Tuesday, June 09, 2015

Connecticut continues to crush it on Cost Sharing Reduction

Connecticut's ACA exchange, Access Health Connecticut, has provided me with a breakout of private plan buyers' metal level selection sorted by income level. The data makes clear that Connecticut continues to lead the way among ACA exchanges in helping low income buyers make choices that will provide them with the strongest financial protection.

There's two things to keep in mind about metal level selection. The first is that bronze plans, the cheapest level with the lowest premiums, usually have deductibles in the $5,000-6,600 range for an individual.  The second is that the Cost Sharing Reduction (CSR) subsidies available to low income buyers are available only with silver plans. CSR reduces deductibles, co-pays and maximum out-of-pocket costs radically for buyers with family incomes below 200% of the Federal Poverty Level (FPL) and much more weakly for buyers in the 200-250% FPL range. Bronze plans are almost always a terrible choice for buyers under 200% FPL -- those buyers are leaving a large extra subsidy on the table and rendering most healthcare unaffordable for themselves.

ACA exchanges vary widely in how effectively they get that information across. The key measure is the percentage of buyers with incomes under 200% FPL who choose silver plans.

In Connecticut, 89% of 2015 private plan buyers with incomes under 200% FPL chose silver.  I had preliminary numbers indicating as much back in December, and the ratio held steady through the end of open season and to June 1. Slightly more than a third of all enrollees, 34,601, have incomes under 200% FPL, and 30,641 of them bought silver and accessed CSR.* Just 6% bought bronze plans. That is a real triumph. 4% bought gold.

For buyers with incomes in the 200-250% range, CSR is a minimal benefit. At that income level it raises the actuarial value of a silver plan from 70% to just 73%, compared to 87% for buyers with incomes from 150-200% FPL and 94% for buyers under 150% FPL. Accordingly, silver plan selection generally drops suddenly at 201% FPL -- to 59% in New York and 50% in Colorado (2014 numbers).  In Connecticut this year, CSR takeup at 200-250% FPL is a relatively high 64% (9,866 out 15,459 buyers at that income level).

Bronze buyers were more affluent

Connecticut's total enrollment figures for plans at each metal level illustrate the wide variation in the income composition of state buying pools. Overall, 59% of the state's private plan buyers selected silver, and 22% bought bronze.Those numbers would seem to compare unfavorably with the March totals for the 37 states using healthcare-gov:  69% silver and 21% bronze. But those aggregate totals are misleading. First, Connecticut is the second wealthiest state in the nation, with a median household income of about $68,000, versus a national median of about 51,000 (as of 2013) and a doubtless lower median for the hc.gov states. Second, Connecticut implemented the ACA's Medicaid expansion, whereas three quarters of the buyers on healthcare.gov were in states that refused it. In Medicaid expansion states, eligibility for subsidized private plans begins at 138% FPL, with those below that level placed in Medicaid. In non-expansion states, eligibility for subsidized private plans begins at 100% FPL -- and about a third of buyers in those states were under 138% FPL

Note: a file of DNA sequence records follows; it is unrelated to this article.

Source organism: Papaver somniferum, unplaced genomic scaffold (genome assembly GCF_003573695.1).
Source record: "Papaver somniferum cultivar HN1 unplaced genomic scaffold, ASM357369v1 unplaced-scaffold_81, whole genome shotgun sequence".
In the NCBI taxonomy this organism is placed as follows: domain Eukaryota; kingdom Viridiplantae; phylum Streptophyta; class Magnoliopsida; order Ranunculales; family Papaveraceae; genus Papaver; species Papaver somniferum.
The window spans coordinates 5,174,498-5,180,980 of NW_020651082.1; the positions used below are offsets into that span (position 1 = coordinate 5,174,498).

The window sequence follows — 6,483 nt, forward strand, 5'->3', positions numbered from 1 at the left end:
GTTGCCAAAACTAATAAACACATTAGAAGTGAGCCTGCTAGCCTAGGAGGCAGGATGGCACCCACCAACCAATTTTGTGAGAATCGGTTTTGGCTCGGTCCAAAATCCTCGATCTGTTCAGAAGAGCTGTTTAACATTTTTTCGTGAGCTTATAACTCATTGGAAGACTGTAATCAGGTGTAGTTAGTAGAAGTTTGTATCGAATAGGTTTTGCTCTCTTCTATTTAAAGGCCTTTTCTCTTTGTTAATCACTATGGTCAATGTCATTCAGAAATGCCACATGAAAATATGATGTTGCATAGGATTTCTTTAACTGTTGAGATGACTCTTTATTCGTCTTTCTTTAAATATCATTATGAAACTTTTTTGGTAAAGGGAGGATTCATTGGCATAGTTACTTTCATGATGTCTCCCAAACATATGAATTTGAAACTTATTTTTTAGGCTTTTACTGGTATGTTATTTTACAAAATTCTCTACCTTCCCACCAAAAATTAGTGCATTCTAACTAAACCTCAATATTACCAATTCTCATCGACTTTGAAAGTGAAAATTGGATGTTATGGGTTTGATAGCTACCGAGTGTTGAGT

Thus, whereas just 17%% of healthcare.gov customers had incomes over 250% FPL -- the CSR cutoff -- in Connecticut, 51% did. Of those 52,740 ineligible for CSR, 33% (17,561) chose bronze. Another 23% chose gold. Among all buyers in Connecticut, 16% bought gold, compared to 6% on healthcare.gov (platinum takeup, however, was minuscule in Connecticut -- about 1%, vs. 3% on the federal exchange).

Connecticut had superior silver takeup where it counted -- under 200% FPL. Its 89% silver selection at that income level is well above the takeup on hc.gov, which I've estimated at 81-83%.

The high CSR takeup in Connecticut is no mystery. The Connecticut site shows CSR-eligible applicants silver plans first; that is, the menu of plans available to a given user defaults to silver, both in the pre-application "shop-around" feature and in the actual application. Other states that actively steer CSR-eligibles toward silver -- e.g., New York and Rhode Island -- show similar high silver takeup under 200% FPL.

It might have been hoped that when Kevin Counihan, Access Health CT's first CEO, moved to take charge of healthcare.gov for the 2015 open season, he would have ported over Connecticut's approach to CSR. So far that has not happened -- and HHS seems more fixated on touting low plan premiums than on selling plans that will actually provide coverage when people get sick. But here's hoping that best practices like effective CSR-steerage eventually trickle their way through whichever exchanges survive and emerge in coming years.

* Somehow, 158 silver plan buyers with incomes under 250% FPL obtained premium subsidies but not CSR subsidies. I don't know how that's possible. If I find out, I'll update. If you know, please let me know. UPDATE: Larry Levitt tells me that some silver plans on the exchange are offered as is to CSR-eligibles without a CSR adjustment - technically, CSR-enhanced plans are different plans from the same plan offered to an applicant at a higher income level. Next question: why? -- that is, why make silver non-CSR plans available to CSR-eligible buyers? Just another trap.

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